B’desh ACC to question 50 Hefazat leaders on graft charges

The Anti-Corruption Commission (ACC) of Bangladesh will question 50 leaders of radical outfit Hefazat-e-Islam, including its top leaders Junaid Babunagari and Mamunul Haque on charges of embezzlement of funds and corruption.

The Hefazat leaders will be questioned after receiving the relevant information, ACC Secretary Md Anwar Hossain Howlader told IANS on Wednesday evening.

Howlader said the fourth meeting of the ACC was held on Wednesday, wherein seven issues were discussed.

The decision to investigate the embezzlement and corruption charges was taken by the ACC after detectives of the Commission and the officials of Bangladesh Bank, the central bank of the country, found truth in the allegations.

An eight-member team, led by ACC official Akhtar Hossain Azad, has been formed to investigate the charges against more than 50 militant Hefazat leaders.

The leaders, including Babunagari and Haque, had allegedly embezzled huge sums of money from the organisation’s funds, various madrasas, orphanages, Islamic institutions and foreign aid received for religious purposes.

Howlader said a letter has been sent to the Bangladesh Financial Intelligence Unit (BFIU) of the central bank, seeking specific financial details of 50 Hefazat leaders.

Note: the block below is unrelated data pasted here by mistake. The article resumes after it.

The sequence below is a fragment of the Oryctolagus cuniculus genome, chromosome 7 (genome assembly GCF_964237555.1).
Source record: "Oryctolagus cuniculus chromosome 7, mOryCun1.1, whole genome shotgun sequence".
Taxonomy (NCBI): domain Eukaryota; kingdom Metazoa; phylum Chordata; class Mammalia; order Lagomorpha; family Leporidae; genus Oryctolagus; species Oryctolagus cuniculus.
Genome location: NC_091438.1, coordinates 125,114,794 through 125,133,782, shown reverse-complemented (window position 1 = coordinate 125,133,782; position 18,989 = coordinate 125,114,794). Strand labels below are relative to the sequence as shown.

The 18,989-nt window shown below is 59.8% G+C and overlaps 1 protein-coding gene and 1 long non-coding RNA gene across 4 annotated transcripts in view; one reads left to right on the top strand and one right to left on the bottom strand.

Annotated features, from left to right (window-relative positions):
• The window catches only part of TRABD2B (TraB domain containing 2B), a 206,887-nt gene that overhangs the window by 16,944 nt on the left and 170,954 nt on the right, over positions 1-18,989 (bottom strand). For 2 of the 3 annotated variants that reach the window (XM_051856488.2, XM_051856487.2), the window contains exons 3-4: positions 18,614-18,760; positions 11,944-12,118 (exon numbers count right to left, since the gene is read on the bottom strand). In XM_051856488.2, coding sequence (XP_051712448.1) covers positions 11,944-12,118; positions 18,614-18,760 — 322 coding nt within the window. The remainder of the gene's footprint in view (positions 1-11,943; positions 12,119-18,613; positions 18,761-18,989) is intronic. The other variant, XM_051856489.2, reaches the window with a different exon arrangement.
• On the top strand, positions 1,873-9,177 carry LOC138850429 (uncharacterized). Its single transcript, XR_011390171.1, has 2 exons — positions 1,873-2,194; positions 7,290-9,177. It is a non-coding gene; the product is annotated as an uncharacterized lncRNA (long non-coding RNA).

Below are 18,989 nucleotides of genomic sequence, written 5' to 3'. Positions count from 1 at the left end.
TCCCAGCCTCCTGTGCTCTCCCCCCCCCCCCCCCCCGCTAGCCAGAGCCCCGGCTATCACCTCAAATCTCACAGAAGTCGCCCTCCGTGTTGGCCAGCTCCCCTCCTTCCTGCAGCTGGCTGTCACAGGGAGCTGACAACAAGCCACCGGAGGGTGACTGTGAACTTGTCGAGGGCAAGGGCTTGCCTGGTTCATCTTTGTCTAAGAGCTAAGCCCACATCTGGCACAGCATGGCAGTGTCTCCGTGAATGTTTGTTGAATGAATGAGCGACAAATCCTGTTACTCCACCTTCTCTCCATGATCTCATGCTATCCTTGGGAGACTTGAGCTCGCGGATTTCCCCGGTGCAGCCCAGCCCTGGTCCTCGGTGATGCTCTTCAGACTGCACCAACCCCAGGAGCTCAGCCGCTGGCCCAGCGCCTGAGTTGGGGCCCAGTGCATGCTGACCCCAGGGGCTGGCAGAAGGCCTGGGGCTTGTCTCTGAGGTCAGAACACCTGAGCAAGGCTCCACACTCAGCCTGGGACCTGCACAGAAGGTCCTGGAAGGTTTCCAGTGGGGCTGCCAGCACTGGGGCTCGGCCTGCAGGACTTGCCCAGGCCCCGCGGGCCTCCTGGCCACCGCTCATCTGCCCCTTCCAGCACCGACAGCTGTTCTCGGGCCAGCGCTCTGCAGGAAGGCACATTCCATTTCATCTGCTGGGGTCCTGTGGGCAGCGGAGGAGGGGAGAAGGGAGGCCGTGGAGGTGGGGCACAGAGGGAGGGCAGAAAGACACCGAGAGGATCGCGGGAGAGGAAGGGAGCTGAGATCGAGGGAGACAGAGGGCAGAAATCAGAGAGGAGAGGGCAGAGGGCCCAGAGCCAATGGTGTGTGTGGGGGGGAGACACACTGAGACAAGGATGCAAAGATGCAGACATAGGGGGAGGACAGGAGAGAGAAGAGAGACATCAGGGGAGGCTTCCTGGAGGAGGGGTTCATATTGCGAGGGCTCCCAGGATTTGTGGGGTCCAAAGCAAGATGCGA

The ACC has also sent letters to the passport office and immigration department. After collecting all the information, the investigation team will decide what to do next regarding their interrogation.

A letter has also been sent to the land office to obtain records regarding the assets of the top Hefazat leaders.

Earlier, the Detective Branch (DB) of the Dhaka Metropolitan Police (DMP) had said that it has identified a total of 313 people as donors of Hefazat-e-Islam, the radical outfit which had unleashed widespread violence in different parts of the country in March this year.

It found transactions of 6 crore takas in the bank accounts of arrested militant leader Mamunul Haque.

Hefazat had, in the name of aid to Rohingya refugees, development of madrasas and welfare of their students, and for its own fund, collected a huge amount of donations, mostly from expatriates, but most of this money had been spent on militancy and on Haque’s personal works, police officials had told IANS.